After The Fifth Musketeer, Olivia's acting assignments were limited to television. She played Henry Fonda's wife in the ABC miniseries Roots II: The Next Generation (1979), which was watched by an estimated audience of 110 million people, nearly one-third of American homes with televisions sets at the time; a spinster in Murder is Easy (1982), based on Agatha Christie's detective novel of the same name; the Queen Mother in The Royal Romance of Charles and Diana (1982); and an elderly nurse in North and South: Book II (1986), the second installment of three-part miniseries set before, during and immediately after the American Civil War. Her most notable performance of the decade was as Dowager Empress Maria in the four-hour miniseries Anastasia: The Mystery of Anna (1986), which earned her a Golden Globe for Best Supporting Actress, as well as an Emmy nomination. Olivia's final screen appearance was in the telefilm The Woman He Loved (1988), about the romance between the Prince of Wales, Edward VIII, and Wallis Simpson.

Around that time, Olivia began writing her memoirs, but the project was never realized due to personal difficulties. Saddest of these was the death of her beloved son Benjamin in 1991. He had been diagnosed with Hodgkin's lymphoma at the age on 19, but was able to overcome the cancer. The direct cause of his death was heart damage due to poorly administered radiation treatments. In February 1998, Olivia learned that her ex-husband Pierre was ill with lung cancer. She let him stay at her home where she and Gisèle could care for him and even prepared special meals for him, doing her best to make him as comfortable as possible. Because of Pierre's illness, she turned down an invitation to appear at the 70th Academy Awards ceremony in which former Oscar winners were asked to appear for a reunion. Olivia continued to care for Pierre until he died in the fall of 1998. That year, she also made several appearances to promote the 60th anniversary and re-release of Gone with the Wind, including a special screening in Paris where she was a guest of honor.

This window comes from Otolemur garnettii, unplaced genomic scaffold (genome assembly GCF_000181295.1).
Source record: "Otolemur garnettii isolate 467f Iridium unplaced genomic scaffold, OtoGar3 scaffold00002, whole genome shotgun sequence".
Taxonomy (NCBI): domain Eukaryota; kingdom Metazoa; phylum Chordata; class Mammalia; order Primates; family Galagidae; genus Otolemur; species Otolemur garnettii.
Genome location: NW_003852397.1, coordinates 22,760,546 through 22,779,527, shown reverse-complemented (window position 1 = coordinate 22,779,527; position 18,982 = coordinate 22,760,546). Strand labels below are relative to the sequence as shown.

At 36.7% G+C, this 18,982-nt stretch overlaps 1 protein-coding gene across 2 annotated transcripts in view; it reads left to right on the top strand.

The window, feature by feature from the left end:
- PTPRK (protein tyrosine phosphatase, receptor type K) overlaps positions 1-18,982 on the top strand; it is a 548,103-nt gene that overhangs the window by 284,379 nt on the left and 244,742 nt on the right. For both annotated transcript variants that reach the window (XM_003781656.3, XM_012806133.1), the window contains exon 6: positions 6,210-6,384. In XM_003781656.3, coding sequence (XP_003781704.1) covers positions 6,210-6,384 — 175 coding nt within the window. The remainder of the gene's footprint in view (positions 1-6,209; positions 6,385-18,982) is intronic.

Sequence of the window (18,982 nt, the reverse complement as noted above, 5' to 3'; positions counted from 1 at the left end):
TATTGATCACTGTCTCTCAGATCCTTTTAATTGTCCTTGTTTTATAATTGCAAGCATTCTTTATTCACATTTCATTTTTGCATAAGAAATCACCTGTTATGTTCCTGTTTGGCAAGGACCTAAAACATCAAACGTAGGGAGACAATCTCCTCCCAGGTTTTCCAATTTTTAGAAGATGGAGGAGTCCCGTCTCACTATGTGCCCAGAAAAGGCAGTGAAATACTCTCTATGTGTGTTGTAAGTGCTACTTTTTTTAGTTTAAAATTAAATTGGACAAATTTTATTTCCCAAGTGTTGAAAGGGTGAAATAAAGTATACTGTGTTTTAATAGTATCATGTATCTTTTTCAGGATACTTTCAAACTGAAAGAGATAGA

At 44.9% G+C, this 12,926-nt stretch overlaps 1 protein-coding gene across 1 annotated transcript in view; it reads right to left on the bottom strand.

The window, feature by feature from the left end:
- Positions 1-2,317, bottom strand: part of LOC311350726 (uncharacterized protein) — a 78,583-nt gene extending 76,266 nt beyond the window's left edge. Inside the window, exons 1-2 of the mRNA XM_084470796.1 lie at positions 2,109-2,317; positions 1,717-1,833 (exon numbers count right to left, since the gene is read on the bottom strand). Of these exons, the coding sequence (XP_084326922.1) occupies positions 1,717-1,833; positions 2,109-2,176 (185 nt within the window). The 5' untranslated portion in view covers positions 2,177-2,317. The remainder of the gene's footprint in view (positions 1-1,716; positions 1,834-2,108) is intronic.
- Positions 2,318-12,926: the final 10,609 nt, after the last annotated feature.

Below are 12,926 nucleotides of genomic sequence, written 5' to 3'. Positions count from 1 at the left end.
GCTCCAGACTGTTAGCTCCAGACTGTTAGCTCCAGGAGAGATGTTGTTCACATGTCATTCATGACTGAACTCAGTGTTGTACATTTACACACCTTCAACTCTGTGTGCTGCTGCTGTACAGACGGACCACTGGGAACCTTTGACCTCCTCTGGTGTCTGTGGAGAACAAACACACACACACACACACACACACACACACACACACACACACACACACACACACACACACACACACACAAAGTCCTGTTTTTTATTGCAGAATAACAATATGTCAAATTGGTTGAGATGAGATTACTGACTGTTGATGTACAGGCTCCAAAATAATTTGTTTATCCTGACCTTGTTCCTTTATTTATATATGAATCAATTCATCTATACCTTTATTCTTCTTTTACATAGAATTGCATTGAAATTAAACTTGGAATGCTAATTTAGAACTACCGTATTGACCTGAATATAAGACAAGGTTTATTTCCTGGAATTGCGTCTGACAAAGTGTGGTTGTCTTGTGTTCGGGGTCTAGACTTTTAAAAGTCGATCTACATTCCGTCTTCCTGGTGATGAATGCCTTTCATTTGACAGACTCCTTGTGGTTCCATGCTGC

With George W. Bush in 2008
On March 23, 2003, Olivia made an appearance at the 75th Academy Awards ceremony to present the "Oscar Family Album" segment. In 2004, she returned to Hollywood to help promote the new Gone with the Wind DVD and to accept a lifetime achievement award at Premiere magazine's annual "Women in Hollywood" awards luncheon. That same year, Turner Classic Movies produced Melanie Remembers, a retrospective film in which Olivia reminisced about the casting and filming of Gone with the Wind, as well as a tribute celebrating the 65th anniversary of the film's release.

In 2006, the Academy of Motion Picture Arts and Sciences honored Olivia with a two-and-a-half-hour, 90th-birthday salute hosted by TCM's Robert Osborne. The tribute included clips from 15 of her films, including Gone with the Wind, and praise from many of her colleagues. In accepting their acclaim, she recalled being asked by Errol Flynn at their first meeting what she wanted from life. "Respect for difficult work well done," had been her response. "You here tonight […] have made me feel that, perhaps after all, I have achieved that young dream," she told the audience.

Two years later, on November 17, 2008, Olivia received from President George W. Bush the National Medal of Arts, the highest honor given to an individual artist on the behalf of the people of the United States. The medal celebrated "her persuasive and compelling skill as an actress in roles from Shakespeare's Hermia to Margaret Mitchell's Melanie. Her independence, integrity, and grace won creative freedom for herself and her fellow film actors." In 2010, Olivia's adopted country also awarded her its highest honor, the French Legion of Honor. French president Nicolas Sarkozy praised her long, distinguished film career and said, "You honor France for having chosen us." In February 2011, she appeared at the César Awards in France, where she was greeted with a standing ovation. At an event to celebrate the 60th anniversary of Gone with the Wind in 1998, Olivia said, "I want to be there for the 70th anniversary, and I'd like to make the 80th." She made the 70th in 2009; here's hoping she makes the 80th in 2019. Happy 100th birthday, Miss de Havilland.

(July 1, 2016)
Famous people feel that they must perpetually be on the crest of the wave, not realising that it is against all the rules of life. You can't be on top all the time; it isn't natural.

James Stewart by Donal Dewey (2014) | John Huston: Courage and Art by Jeffrey Meyers (2011) | The Complete Gone with the Wind Trivia Book: The Movie and More, 2nd Edition by Pauline Bartel (3014) | The Women of Warner Brothers: The Lives and Careers of 15 Leading Ladies by Daniel Bubbeo (2002) | "Joan Fontaine-Olivia de Havilland Feud: New Details Revealed" by Scott Feinberg (2013)


  1. Beautiful tribute and a great telling of her life!!! I learned several new things about Olivia. What an amazing life and career.